While I do have over 20 PLHIV women under my care, the most amongst my fellow volunteers, not all of them are really active clients. Most of the other volunteers have only about 3 or 4 active clients each, while those who have more, are mostly keeping in touch with their clients via telephone calls only.
In my case, I can’t be visiting all 20 over clients every month. Where got time??
Some I visit every month, or at least every other month; some I just meet from time to time when they come to Ipoh for their appointments, some I visit just for Raya while some I’d just keep in touch by telephone. No, not that I practice favoritism, but having over 20 families in my list, I’d have to prioritise. I usually pay more attention to the problematic ones, at least until they become somewhat independent. Once I see that they can be independent enough, I’d slowly back out from their lives, not totally, but slowly. Maybe from monthly visits I’d reduce to every other month, then maybe quarterly and so on. I can’t be helping them all my life.
I do however, have clients who don’t want me to visit them at home, for fear that their neighbors may want to know who came to visit, and why we visit. One of them is Nuri. She’s so fearful that her kampong folks may find out that she is HIV positive. Coincidentally, I do have another client, Ani, who stays in the same kampong as Nuri, and yes, they do know each other. From Ani, I found out that their kampong folks had long suspected Nuri to be HIV positive because they had suspected Nuri’s late husband, who had been an injecting drug user, to be HIV positive as well.
Oh well, looks like despite the precautions Nuri took, her kampong folks had already assumed that she has HIV.
Nuri was one of those who had initially refused Buddies’ services. To her, having a buddy meant having someone to remind her of her HIV. But the time came when she needed our help to apply for welfare aid, so she called my colleague whom she met during one of our HIV clinic duties. My colleague then passed her case to me, thinking that having a fellow Malay lady as a buddy, Nuri wouldn’t mind me visiting her at home.
Nope, Nuri still didn’t want me to visit her at home. The last time I went to visit her, we promised to meet up somewhere in town, and when I asked her to recommend a place where we could sit down and maybe have something to eat while talking things over, she insisted to go to a place a bit further from her kampong, for fear that she may meet someone she knew.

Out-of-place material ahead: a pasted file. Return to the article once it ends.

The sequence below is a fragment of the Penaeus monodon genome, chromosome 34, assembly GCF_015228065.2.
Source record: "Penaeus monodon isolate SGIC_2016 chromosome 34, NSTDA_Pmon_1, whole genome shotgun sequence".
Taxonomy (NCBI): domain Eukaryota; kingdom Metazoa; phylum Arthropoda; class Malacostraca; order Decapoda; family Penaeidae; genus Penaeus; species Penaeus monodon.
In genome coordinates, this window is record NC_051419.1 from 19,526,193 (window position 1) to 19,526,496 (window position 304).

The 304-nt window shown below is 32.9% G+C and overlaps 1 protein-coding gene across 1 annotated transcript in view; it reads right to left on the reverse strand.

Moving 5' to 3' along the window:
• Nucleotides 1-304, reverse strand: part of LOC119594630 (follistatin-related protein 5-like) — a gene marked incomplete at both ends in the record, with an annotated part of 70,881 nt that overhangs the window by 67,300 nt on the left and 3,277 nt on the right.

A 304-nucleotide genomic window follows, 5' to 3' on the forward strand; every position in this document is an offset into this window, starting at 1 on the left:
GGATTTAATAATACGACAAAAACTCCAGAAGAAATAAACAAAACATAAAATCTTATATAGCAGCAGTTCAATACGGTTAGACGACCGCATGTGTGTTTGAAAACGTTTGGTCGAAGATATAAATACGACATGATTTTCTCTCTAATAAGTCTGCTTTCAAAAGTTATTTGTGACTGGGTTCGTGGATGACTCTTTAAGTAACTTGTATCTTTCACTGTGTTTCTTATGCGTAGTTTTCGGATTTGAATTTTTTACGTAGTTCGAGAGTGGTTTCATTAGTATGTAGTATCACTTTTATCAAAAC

We did help her get some financial aid, and with the financial aid that she got, Nuri opened up a food stall near a school. Sometimes business is good, sometimes it’s not. But that’s her source of income and with that income she brings up her children. Despite inviting her to join us for our Family Day every year, Nuri had always refused. To her, joining the Family Day activity would mean other people would know she has HIV.
While I feel that her children may want to attend our Family Day activities (otherwise the children hardly gets a chance to visit other places), I still have to respect Nuri’s wishes. I can’t force her to join us. I still contact her from time to time just to find our how she’s doing, but most of the time, she’d just say she’s okay.
After some time, my calls couldn’t get through, and my text messages went unanswered. Once in a while, I’d bump into her at the HIV clinic during my voluntary duty. When asked if she had changed her phone number, she’d say she’s still using the same number. It was as though she didn’t want to give us her number.
Actually I’m a bit concerned about her because she has an HIV+ child, Farah, 9. The girl was diagnosed rather late, because the parents didn’t know of their own infection earlier, and unlike now, pregnant women back then were not tested for HIV. During her first year in school, she was always sick and tests later revealed that she was HIV positive. With the many days of school Farah had to miss due to her illness, Nuri just told the teachers at school that Farah had some lung infections, which was also true.
The poor girl has since started taking Anti Retroviral drugs, and she has to take them all her life.
So why am I bringing up Nuri’s and Farah’s story now? Well, after a long silence, Nuri finally contacted me 2 days ago, from a new number. When I asked if she had changed her number, she said, “Eh tak, ni nombor lama!” But of course, she had been using that number for some time, but because she never gave me the number, it’s new to me!
Nuri called to ask if I could help her sister get a place at a government nursing college (she had already applied online, she was hoping I could pull some cables or strings). Ah, she needed a favour, so she called me! Too bad, I don’t have any cables (not even a rafia string!) at the necessary department or agency, so I couldn’t help her out.
But I took the opportunity to ask her how little Farah was doing, and was told that Farah had to be hospitalised again quite recently, again due to lung infection.
The poor girl! I’ve met her twice before and she looked somewhat fragile. Just like her mother.
The last time I bumped into Nuri at the HIV clinic (which was quite some time ago), I commented that she looked skinnier than before. And her immediate reaction was, “Akak nampak dah berisi!”
I wonder how Nuri and Farah looks like now. I know I have added some weight since I last met them, so I can just imagine a repeat of the very same sentence Nuri said to me the last time…